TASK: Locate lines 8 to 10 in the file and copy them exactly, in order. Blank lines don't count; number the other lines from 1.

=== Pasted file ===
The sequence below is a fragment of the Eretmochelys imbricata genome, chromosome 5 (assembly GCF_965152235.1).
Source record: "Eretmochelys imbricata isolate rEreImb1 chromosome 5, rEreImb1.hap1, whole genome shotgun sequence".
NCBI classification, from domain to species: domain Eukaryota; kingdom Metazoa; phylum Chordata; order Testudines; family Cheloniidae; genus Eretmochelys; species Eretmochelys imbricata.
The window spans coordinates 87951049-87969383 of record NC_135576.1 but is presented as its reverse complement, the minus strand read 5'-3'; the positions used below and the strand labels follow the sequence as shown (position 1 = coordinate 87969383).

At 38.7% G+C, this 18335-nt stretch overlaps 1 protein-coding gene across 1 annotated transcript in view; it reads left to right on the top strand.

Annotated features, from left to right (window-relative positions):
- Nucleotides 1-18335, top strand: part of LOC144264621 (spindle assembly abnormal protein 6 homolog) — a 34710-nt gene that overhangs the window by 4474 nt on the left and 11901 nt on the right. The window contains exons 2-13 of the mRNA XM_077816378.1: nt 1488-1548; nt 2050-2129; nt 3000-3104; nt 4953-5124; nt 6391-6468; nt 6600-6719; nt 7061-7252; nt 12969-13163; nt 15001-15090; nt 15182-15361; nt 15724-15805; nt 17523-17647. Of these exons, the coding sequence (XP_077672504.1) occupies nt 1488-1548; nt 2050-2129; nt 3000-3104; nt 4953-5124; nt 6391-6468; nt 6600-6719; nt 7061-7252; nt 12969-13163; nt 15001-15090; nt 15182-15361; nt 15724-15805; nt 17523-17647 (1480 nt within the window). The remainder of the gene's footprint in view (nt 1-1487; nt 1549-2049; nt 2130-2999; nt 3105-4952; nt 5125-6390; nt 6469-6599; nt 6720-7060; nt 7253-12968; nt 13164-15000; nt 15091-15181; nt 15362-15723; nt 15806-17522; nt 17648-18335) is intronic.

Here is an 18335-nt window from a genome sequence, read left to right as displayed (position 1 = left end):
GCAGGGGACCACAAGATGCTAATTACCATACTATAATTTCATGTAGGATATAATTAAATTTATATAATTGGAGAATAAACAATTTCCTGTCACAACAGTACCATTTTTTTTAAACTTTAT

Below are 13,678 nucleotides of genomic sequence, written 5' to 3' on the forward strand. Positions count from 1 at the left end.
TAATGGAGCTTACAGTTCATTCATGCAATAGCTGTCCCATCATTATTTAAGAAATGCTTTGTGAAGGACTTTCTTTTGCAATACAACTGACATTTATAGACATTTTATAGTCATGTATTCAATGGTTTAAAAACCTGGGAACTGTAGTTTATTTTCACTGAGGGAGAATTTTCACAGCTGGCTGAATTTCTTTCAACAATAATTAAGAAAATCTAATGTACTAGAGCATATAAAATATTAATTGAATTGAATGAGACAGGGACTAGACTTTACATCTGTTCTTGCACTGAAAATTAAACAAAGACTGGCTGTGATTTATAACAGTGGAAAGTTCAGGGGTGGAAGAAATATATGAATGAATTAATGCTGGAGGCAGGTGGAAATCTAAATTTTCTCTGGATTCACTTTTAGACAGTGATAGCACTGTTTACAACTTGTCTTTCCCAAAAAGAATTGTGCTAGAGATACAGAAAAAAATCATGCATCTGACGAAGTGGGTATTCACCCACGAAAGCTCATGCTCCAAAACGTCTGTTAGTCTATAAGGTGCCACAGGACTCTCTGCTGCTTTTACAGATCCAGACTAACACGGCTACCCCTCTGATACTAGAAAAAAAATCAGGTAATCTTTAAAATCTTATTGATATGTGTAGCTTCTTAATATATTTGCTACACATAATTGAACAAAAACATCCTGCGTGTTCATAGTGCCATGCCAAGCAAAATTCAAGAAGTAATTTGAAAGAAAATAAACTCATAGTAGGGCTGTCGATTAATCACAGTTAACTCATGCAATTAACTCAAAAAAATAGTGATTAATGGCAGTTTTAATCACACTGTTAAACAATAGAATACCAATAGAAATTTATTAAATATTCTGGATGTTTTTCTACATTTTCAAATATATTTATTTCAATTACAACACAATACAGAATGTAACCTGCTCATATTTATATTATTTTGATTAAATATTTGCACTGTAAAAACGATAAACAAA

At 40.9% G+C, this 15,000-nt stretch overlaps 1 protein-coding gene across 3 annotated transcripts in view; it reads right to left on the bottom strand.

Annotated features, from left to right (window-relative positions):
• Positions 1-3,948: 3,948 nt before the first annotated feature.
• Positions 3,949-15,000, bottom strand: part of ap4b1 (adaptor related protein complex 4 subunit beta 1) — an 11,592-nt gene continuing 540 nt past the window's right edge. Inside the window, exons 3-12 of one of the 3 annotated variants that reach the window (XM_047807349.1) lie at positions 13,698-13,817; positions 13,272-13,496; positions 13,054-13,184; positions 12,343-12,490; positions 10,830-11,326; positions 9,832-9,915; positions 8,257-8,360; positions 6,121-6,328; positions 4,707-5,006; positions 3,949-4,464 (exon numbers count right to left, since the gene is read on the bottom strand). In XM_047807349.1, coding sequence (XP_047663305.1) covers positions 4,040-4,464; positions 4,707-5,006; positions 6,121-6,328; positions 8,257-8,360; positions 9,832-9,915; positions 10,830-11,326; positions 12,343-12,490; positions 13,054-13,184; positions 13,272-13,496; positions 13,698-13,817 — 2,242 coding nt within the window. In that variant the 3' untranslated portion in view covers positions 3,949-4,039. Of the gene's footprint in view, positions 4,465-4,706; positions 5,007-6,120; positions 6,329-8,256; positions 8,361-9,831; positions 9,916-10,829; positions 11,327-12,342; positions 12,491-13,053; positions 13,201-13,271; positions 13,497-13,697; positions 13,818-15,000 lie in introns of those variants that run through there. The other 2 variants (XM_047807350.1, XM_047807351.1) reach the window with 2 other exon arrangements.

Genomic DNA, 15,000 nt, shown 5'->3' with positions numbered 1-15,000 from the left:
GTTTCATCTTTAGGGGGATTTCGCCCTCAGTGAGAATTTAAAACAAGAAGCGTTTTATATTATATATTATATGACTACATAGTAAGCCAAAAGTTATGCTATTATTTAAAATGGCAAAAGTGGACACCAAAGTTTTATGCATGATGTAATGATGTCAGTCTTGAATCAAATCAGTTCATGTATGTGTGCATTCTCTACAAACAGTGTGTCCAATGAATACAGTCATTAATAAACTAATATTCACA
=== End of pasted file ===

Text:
Here is an 18335-nt window from a genome sequence, read left to right as displayed (position 1 = left end):
GCAGGGGACCACAAGATGCTAATTACCATACTATAATTTCATGTAGGATATAATTAAATTTATATAATTGGAGAATAAACAATTTCCTGTCACAACAGTACCATTTTTTTTAAACTTTAT

Below are 13,678 nucleotides of genomic sequence, written 5' to 3' on the forward strand. Positions count from 1 at the left end.